- It has the same mechanisms of birth control as the Mirena.
- The bleeding pattern may be slightly different, with most women continuing a monthly period, which is typically lighter. A minority of patients will stop having a period.
- This IUD contains 13.5mg of levonorgesteral which is released at 14mcg/day initially.
- It is the same size as Kyleena, slightly smaller than the Mirena. It is approved for 3 years of use.
- Because of the lower hormone level the bleeding pattern is different, again with most women continuing to have a monthly period.
- The Paraguard IUD has copper wire wrapped around the stem and arms (on right side of above picture).
- The IUD can be used for up to 10 years.
- It can also be used as emergency contraception when inserted within 120 hours after unprotected sex, and then left in place for continued birth control.
- Periods may become heavier, longer, and more painful for the first several cycles after insertion. This rarely causes significant blood loss or anemia and can be improved with nonsteroidal anti-inflammatory drugs (like ibuprofen).
What to know before you get your IUD
- Continue to use contraception to avoid pregnancy prior to insertion. It is recommended that you have NO unprotected intercourse for 2 weeks prior to insertion, or come in for your IUD while on your period.
- Review the risks, benefits, alternatives, and possible side effects, bleeding profiles with your physician
- Eat a meal, stay hydrated, and take ibuprofen before the appointment
- If possible, it can help to schedule the insertion during your period
What to expect the day of insertion:
- Urine pregnancy test
- Set up for pelvic exam on exam table with feet in stirrups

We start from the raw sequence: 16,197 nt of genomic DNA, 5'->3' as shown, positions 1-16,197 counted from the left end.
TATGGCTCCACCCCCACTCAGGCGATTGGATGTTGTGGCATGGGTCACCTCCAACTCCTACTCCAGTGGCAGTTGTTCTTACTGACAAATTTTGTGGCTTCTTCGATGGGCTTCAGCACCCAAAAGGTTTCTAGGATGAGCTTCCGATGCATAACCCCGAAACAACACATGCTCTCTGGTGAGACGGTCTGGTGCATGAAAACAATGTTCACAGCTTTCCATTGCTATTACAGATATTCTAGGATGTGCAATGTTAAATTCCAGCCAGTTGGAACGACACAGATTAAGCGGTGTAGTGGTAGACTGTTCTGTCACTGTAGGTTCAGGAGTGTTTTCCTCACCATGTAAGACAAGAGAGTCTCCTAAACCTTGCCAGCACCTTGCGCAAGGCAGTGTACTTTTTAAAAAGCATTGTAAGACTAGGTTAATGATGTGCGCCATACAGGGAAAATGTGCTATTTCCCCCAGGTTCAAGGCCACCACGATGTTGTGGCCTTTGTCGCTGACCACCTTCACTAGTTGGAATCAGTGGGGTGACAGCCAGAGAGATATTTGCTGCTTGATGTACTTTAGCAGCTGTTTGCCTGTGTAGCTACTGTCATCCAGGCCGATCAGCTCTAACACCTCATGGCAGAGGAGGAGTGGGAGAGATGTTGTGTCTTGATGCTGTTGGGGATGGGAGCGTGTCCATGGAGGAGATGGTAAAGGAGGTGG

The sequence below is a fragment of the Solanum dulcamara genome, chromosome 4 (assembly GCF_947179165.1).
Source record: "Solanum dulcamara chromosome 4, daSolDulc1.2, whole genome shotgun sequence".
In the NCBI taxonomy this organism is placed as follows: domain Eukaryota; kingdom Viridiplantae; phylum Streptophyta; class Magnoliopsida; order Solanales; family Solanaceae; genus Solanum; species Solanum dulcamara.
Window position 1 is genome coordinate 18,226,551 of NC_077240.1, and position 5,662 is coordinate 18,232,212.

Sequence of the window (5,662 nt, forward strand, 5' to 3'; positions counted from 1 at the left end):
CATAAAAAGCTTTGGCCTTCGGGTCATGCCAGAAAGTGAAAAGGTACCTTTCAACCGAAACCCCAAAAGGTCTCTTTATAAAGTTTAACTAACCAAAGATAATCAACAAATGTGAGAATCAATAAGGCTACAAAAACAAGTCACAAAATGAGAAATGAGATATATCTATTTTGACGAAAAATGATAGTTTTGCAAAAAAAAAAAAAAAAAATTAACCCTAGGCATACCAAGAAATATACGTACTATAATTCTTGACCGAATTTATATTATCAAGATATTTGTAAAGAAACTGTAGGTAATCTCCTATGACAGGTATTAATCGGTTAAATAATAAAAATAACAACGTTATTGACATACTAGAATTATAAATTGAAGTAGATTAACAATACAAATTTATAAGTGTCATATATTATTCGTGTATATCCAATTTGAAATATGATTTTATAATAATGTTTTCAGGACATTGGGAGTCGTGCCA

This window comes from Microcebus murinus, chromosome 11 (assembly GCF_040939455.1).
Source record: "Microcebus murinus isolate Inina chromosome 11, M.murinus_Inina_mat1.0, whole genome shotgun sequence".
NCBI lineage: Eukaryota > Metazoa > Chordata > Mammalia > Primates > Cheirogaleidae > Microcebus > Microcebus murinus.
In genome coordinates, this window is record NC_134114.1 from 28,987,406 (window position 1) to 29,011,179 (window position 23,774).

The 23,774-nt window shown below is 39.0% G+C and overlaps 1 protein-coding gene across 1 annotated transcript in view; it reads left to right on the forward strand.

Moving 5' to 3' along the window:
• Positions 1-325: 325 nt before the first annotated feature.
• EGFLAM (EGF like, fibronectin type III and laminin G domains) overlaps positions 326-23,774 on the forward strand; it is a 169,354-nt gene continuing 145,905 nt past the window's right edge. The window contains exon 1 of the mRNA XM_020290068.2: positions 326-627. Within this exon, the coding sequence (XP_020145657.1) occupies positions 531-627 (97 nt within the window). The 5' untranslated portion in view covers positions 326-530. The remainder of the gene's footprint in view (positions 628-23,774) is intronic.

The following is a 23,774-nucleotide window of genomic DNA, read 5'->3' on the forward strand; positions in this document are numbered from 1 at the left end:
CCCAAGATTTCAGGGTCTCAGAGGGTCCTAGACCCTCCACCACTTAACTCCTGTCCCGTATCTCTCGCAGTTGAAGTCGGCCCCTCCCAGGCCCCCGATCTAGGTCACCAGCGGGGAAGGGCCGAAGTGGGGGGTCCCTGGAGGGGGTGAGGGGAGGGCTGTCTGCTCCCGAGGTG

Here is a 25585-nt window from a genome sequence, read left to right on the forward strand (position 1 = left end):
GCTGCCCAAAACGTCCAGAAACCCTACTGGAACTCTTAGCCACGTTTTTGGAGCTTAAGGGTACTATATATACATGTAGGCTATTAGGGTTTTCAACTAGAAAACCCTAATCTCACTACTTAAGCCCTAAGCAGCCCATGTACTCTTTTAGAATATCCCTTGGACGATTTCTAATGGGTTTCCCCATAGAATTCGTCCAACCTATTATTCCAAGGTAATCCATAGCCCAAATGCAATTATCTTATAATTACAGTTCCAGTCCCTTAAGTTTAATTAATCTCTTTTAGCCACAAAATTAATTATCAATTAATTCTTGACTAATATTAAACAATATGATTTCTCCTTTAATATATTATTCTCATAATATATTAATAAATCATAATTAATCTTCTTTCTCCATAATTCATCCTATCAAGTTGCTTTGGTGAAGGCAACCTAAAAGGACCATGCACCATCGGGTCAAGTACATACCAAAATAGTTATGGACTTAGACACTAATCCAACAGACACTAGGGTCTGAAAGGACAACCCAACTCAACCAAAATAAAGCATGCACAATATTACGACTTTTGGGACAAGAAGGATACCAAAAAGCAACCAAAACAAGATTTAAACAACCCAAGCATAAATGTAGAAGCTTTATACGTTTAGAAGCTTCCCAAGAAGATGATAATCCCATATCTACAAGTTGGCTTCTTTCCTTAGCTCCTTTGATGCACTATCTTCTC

- Speculum is inserted
- Cervix is cleansed
- An instrument may be used to stabilize and hold your cervix
- An instrument is used to measure the size of your uterus on the inside. This will go through your cervix and into the cavity of your uterus
- The IUD is inserted and strings are trimmed to be 3-4cm from your cervix
After the IUD insertion:
- Cramping, menstrual type pain for the next few days
- Light bleeding
- If hormonal IUD is inserted it is ok to continue having light or irregular bleeding for several weeks or months
- String check with your doctor in 4-6 weeks
- If the IUD is inserted within 5 days of your period it will be immediately effective. If it is not close to your period, you should use a backup birth control method (condoms) or abstain from sex for 7 days
- You can use tampons if desired
Benefits of IUDs
IUDs are a great form of birth control because of efficacy (<1% chance of pregnancy) and because after the initial procedure they do not require any maintenance. Your doctor will check for the strings at the 4-6 week visit and then at your annual exams. This can help women who are worried about forgetting to take the pill every day.
IUDs are cost-effective when used for the long term. Many insurances will cover IUDs (check with yours to find out). Hormonal IUDs can help improve periods for women who have very heavy or painful periods. IUDs are reversible and do not cause any delay in return to fertility when women decide they would like to become pregnant. IUDs are also safe for women who cannot take estrogen-containing birth control (smokers age > 35, women with history of a blood clot, women with high blood pressure, etc). For all of these reasons IUDs are becoming more popular, and rates of satisfaction and continuation are high. There are a few contraindications, but discuss with your doctor if you are interested as IUDs are safe for most women.
By Loriana Soma, M.D. - Expert OB/GYN